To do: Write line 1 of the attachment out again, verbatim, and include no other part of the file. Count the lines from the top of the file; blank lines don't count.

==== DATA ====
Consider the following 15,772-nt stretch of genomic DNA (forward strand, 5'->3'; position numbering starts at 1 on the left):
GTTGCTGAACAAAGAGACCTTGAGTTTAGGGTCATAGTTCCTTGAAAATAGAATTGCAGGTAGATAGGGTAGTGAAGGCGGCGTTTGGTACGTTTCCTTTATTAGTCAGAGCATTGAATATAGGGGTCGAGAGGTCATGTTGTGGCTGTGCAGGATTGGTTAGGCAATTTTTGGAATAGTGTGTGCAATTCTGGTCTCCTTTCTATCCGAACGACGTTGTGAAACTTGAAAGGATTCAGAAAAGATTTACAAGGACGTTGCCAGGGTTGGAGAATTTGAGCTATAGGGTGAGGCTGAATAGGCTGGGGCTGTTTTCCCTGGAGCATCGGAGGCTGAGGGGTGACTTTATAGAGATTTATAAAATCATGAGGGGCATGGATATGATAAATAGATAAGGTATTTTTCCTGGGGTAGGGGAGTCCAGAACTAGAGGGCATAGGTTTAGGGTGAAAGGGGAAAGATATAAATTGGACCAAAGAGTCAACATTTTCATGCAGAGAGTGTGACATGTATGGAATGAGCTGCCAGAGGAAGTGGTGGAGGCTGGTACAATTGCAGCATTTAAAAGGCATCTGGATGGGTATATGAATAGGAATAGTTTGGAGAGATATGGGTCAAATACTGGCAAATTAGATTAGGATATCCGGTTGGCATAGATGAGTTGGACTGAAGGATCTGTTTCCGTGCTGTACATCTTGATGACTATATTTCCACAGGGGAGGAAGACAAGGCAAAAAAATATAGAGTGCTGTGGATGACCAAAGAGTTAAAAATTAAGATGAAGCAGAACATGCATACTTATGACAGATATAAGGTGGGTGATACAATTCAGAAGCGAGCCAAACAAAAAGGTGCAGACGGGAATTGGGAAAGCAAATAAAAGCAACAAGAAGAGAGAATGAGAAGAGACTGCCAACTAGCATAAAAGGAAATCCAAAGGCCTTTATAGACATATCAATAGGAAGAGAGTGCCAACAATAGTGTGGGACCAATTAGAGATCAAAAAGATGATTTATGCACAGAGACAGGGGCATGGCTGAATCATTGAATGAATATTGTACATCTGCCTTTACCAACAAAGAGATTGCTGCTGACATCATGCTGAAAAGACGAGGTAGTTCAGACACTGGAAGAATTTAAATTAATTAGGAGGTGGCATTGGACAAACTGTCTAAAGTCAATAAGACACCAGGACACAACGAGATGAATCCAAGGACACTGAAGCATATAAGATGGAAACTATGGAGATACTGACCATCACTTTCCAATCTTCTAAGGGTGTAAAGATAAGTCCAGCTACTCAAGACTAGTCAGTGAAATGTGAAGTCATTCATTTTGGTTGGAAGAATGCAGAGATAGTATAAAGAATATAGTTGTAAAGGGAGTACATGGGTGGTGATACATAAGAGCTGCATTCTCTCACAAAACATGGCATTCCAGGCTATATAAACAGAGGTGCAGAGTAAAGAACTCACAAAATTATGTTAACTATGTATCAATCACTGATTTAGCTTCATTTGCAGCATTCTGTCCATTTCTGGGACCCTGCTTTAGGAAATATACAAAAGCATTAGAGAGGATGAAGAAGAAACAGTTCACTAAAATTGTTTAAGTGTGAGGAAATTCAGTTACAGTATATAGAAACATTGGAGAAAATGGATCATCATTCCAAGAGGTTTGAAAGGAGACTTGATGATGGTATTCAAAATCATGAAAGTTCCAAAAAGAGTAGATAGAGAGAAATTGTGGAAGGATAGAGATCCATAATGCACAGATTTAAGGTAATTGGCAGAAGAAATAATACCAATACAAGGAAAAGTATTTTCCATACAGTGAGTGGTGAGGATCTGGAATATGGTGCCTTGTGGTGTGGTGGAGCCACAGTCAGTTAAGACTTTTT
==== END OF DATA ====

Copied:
Consider the following 15,772-nt stretch of genomic DNA (forward strand, 5'->3'; position numbering starts at 1 on the left):